Abstract

ARNOLD BENNETT was a man of two worlds. In the terms of Max Beerbohm's cartoon “Old Self” was plump, wealthy, self‐assured, a landmark of the London scene, a familiar of press magnates, the owner of a yacht; “Young Self” was thin, ambitious, far‐sighted, industrious, secretly terribly anxious to justify himself to himself and decidedly provincial.

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New Library World, vol. 68 no. 7
Type: Research Article
ISSN: 0307-4803

Article
Publication date: 1 October 1965

THE enlarged scale and more varied content of this year's Business Efficiency Exhibition recalls the importance of the office in modern business. So, too, do those vast, austere…

Abstract

THE enlarged scale and more varied content of this year's Business Efficiency Exhibition recalls the importance of the office in modern business. So, too, do those vast, austere rectangular boxes whose modular construction makes them so depressingly alike. Those in London and other major cities can be matched exactly in Frankfurt or Brussels, Milan or Montreal. This is a natural consequence of the tendency for the number of manual workers to decline and of clerical ones to increase.

Details

Work Study, vol. 14 no. 10
Type: Research Article
ISSN: 0043-8022

Article
Publication date: 1 December 1983

CONFERENCES are like committee meetings: everyone says his piece, sits clown satisfied at his own oratory and convinced that right (by which he means what he has advocated) will…

Abstract

CONFERENCES are like committee meetings: everyone says his piece, sits clown satisfied at his own oratory and convinced that right (by which he means what he has advocated) will prevail, and then as a general rule at least, all go home and the ripples fade and nothing is done.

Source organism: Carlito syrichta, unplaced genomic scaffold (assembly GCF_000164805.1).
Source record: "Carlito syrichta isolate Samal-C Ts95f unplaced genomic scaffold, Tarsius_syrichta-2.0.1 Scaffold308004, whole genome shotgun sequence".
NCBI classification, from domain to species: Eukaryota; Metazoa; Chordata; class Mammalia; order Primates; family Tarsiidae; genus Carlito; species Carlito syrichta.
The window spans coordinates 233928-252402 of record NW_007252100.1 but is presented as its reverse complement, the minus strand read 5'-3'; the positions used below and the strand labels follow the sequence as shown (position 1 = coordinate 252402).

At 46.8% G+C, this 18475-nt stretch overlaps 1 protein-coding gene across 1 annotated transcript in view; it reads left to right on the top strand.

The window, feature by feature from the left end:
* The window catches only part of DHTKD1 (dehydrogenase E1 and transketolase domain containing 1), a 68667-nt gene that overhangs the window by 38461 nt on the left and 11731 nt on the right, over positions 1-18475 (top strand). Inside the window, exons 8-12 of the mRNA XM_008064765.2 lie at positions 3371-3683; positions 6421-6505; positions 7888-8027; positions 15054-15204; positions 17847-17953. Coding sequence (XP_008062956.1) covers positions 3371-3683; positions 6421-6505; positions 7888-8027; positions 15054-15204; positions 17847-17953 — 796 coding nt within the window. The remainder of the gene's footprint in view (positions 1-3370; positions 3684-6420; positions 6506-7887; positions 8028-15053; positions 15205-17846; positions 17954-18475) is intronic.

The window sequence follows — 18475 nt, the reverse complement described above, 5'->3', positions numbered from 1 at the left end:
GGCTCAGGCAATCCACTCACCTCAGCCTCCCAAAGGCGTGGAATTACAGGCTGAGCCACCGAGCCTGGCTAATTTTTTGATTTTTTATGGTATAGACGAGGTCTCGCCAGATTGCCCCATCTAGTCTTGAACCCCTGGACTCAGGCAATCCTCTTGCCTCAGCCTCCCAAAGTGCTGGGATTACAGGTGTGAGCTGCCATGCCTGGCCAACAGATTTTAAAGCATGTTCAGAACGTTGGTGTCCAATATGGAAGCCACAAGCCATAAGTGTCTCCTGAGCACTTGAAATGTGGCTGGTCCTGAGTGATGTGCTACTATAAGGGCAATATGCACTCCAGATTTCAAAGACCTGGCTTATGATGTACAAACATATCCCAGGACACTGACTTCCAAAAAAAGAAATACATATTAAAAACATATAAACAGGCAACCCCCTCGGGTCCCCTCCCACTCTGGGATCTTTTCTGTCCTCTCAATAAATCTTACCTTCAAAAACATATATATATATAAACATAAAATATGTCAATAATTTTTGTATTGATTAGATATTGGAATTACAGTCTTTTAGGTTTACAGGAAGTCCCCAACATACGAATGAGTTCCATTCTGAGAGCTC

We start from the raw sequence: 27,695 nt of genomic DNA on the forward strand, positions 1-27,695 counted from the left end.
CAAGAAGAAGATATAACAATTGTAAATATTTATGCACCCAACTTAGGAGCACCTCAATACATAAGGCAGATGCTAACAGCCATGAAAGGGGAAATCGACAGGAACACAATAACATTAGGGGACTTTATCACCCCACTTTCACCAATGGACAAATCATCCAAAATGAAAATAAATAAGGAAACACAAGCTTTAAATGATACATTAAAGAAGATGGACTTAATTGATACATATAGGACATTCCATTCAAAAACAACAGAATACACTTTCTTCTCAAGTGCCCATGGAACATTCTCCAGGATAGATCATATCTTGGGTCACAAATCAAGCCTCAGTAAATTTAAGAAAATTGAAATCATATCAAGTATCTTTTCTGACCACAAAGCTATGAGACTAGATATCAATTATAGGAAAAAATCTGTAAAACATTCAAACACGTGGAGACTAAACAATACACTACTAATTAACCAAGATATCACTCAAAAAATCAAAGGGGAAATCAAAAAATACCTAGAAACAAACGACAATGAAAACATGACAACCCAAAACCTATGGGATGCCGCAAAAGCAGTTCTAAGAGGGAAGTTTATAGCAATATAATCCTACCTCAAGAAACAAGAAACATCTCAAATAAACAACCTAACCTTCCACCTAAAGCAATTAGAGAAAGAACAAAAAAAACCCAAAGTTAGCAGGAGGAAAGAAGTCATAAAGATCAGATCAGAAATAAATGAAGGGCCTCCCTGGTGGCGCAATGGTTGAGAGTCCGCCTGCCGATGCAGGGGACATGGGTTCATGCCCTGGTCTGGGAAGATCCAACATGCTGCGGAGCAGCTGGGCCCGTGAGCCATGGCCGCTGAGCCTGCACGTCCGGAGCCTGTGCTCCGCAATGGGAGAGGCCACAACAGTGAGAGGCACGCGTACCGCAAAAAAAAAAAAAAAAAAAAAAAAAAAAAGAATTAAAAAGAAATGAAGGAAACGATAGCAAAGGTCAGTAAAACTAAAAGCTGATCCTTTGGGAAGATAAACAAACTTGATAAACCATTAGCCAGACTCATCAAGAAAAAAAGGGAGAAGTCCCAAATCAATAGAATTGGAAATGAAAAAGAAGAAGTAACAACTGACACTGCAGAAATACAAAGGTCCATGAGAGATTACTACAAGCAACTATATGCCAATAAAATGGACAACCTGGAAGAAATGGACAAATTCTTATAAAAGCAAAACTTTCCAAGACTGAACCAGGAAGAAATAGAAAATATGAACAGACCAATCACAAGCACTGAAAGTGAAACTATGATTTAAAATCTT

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Work Study, vol. 32 no. 12
Type: Research Article
ISSN: 0043-8022

Article
Publication date: 1 June 1997

Jaroslav Mackerle

Gives a bibliographical review of the finite element methods (FEMs) applied for the linear and nonlinear, static and dynamic analyses of basic structural elements from the…

6051

Abstract

Gives a bibliographical review of the finite element methods (FEMs) applied for the linear and nonlinear, static and dynamic analyses of basic structural elements from the theoretical as well as practical points of view. The range of applications of FEMs in this area is wide and cannot be presented in a single paper; therefore aims to give the reader an encyclopaedic view on the subject. The bibliography at the end of the paper contains 2,025 references to papers, conference proceedings and theses/dissertations dealing with the analysis of beams, columns, rods, bars, cables, discs, blades, shafts, membranes, plates and shells that were published in 1992‐1995.

Details

Engineering Computations, vol. 14 no. 4
Type: Research Article
ISSN: 0264-4401